• Excel 2000 VBA VLOOKUP now works as indicated.
    • VLOOKUP does not have to work with any range - it takes VBA variables and arrays.
  • Beware of using what you think is an explicit criterion in Data->Filter->Advanced Filter in the criteria range. All plain cell values there are implicitly wildcarded on the right. You need to create calculated criteria to force Excel to work with the exact criterion value.
  • VBA that works through a block of cells, detecting values and then deleting rows works faster if you start from the bottom of the range.
  • The RefeEdit ActiveX control in Excel 2000 is broken as compared with Excel 97 and previous versions - when you click on the ellipsis, the cell cursor does get focus for the mouse but the keyboard cursor is focussed modal on the textbox in the RefEdit control. This prevents you from doing any quick keyboard tricks to highlight a contiguous range.
  • Range Names are less used in Excel as they used to be in Lotus 1-2-3. Nifty things that you should know about range names are:
    • set rng3=Application.Intersect(rng1,rng2)
    • set rng3=Application.Union(rng1,rng2)

    Source: Excel online Help.

    • Natural Language formulae - "When you create a formula that refers to data in a worksheet, you can use the column and row labels in the worksheet to refer to the data. For example, if a table contains sales amounts in a column labeled Sales and a row for a division labeled Support, you can find the sales amount for the Support division by entering the formula =Support Sales. The space between the labels is the intersection operator, which designates that the formula should return the value in the cell at the intersection of the row labeled Support and the column labeled Sales."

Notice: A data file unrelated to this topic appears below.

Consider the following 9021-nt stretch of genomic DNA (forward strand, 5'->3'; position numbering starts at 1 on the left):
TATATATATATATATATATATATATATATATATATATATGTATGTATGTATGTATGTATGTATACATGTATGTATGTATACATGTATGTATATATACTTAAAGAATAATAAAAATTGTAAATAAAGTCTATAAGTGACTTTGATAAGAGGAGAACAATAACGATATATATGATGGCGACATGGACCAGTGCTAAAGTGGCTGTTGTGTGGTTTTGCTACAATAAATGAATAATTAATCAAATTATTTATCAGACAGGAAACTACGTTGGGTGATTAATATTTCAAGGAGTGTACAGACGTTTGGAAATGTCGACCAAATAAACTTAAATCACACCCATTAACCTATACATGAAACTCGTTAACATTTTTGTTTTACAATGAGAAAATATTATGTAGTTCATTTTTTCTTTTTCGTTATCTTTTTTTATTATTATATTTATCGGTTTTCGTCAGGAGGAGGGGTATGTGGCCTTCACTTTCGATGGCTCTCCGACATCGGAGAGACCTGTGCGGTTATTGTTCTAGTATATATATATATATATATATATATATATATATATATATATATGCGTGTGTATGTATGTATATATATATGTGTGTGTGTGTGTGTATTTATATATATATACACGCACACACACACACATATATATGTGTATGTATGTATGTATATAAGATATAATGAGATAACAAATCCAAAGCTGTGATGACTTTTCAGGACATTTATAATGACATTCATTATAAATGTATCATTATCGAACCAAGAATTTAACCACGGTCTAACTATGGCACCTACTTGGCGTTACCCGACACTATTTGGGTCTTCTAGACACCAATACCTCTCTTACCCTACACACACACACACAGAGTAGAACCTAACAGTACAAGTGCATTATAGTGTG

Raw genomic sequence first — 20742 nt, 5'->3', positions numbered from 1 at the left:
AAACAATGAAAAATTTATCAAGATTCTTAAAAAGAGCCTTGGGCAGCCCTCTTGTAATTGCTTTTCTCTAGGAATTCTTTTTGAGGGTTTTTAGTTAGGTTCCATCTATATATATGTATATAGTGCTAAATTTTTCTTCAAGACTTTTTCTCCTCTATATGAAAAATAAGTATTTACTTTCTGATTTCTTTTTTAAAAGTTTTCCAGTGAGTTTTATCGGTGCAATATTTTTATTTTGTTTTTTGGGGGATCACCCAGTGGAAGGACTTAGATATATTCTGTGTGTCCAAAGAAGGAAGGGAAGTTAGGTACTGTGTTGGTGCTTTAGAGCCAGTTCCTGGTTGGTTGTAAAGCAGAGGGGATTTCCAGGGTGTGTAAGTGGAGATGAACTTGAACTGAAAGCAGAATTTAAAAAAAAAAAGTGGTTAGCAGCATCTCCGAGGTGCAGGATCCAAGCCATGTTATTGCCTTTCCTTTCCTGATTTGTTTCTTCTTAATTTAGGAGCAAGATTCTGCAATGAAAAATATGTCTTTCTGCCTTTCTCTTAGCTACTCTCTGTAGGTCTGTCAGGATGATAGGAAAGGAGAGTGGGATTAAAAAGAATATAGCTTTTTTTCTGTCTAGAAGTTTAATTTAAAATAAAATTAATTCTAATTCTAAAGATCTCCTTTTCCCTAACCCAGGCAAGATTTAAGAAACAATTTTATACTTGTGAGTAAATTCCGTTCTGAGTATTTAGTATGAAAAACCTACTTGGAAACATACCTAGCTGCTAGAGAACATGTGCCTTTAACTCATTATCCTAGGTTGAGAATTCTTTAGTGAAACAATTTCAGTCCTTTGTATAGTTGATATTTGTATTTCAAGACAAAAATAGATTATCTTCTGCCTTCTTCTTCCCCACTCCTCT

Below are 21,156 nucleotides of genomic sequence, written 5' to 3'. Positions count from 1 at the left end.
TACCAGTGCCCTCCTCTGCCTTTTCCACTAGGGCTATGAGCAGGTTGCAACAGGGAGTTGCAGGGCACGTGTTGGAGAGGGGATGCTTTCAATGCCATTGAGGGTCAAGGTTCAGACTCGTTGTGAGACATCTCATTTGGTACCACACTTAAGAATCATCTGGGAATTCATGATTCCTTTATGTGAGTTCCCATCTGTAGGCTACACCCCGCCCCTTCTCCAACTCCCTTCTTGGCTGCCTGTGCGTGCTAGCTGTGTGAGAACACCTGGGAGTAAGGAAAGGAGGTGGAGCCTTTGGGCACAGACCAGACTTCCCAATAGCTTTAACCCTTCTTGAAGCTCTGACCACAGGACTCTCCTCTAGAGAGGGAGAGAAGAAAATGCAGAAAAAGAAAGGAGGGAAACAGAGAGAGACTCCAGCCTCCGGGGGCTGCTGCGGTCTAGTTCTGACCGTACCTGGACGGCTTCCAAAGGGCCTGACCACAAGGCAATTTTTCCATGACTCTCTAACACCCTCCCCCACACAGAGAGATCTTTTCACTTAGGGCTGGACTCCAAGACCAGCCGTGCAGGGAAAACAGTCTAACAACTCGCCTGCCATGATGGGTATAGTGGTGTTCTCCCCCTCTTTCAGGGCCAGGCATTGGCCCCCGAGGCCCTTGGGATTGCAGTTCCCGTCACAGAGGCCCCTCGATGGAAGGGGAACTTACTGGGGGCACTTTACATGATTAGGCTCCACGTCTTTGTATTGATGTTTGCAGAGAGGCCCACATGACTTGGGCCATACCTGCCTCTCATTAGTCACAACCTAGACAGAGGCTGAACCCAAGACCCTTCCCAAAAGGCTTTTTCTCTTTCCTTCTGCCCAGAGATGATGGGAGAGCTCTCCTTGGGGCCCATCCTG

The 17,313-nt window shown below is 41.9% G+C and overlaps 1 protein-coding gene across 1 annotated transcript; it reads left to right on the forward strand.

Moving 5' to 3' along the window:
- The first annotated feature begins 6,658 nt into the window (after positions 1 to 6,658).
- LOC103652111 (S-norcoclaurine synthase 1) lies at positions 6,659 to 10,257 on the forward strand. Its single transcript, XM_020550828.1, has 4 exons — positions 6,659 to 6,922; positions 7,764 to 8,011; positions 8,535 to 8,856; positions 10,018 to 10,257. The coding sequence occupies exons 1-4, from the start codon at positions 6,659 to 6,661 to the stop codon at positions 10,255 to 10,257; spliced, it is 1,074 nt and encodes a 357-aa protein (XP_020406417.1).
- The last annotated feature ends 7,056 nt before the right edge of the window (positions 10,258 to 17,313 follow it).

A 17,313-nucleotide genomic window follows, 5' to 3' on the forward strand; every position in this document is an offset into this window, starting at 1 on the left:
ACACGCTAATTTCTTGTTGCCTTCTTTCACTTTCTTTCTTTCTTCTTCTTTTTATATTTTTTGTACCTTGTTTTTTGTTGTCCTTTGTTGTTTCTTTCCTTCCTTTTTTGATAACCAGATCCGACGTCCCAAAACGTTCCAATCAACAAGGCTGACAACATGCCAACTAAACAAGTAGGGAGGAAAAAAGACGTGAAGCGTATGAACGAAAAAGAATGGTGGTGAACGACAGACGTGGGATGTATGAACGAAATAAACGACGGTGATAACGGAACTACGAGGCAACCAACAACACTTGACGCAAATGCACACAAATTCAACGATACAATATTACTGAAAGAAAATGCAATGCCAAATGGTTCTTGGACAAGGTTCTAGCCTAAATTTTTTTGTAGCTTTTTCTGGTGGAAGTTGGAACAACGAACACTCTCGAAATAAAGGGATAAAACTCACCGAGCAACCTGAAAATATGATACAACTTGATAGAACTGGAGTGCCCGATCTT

"When you have labels for the columns and rows on your worksheet, you can use those labels to create formulas that refer to data on the worksheet. If your worksheet contains stacked column labels ¾ in which a label in one cell is followed by one or more labels below it ¾ you can use the stacked labels in formulas to refer to data on the worksheet. For example, if the label Projected is in cell E5 and the label 1996 is in cell E6, the formula =SUM(Projected 1996) returns the total value for the Projected 1996 column. If row 8 contains sales amounts and the label Sales is in cell D8, you can refer to the projected sales amount for 1996 with the formula =Projected 1996 Sales."

      To prevent these problems from occurring, enclose labels in your formulas within apostrophes ('). For example, instead of this formula
      =Charlie Tango

      use this formula:

         ='Charlie' 'Tango'
    • Cell references examples:
      Range("A:A")
      Range("1:1")
      Cells(1,"A")

     

  • To work with file dialogs that interact with the user but don't perform the actual action, instead, returning the filename, use
    strfilename=Application.GetOpenFilename (see XL97 How to Use the GetOpenFilename Method)
    strfilename=Application.GetSaveAsFilename (see XL97 GetSaveAsFilename Method Returns Extra Character)
    Also, see XL97 Macro to Change File Type to . in Open Dialog Box
  • bytePageCount = ExecuteExcel4Macro("Get.Document(50)")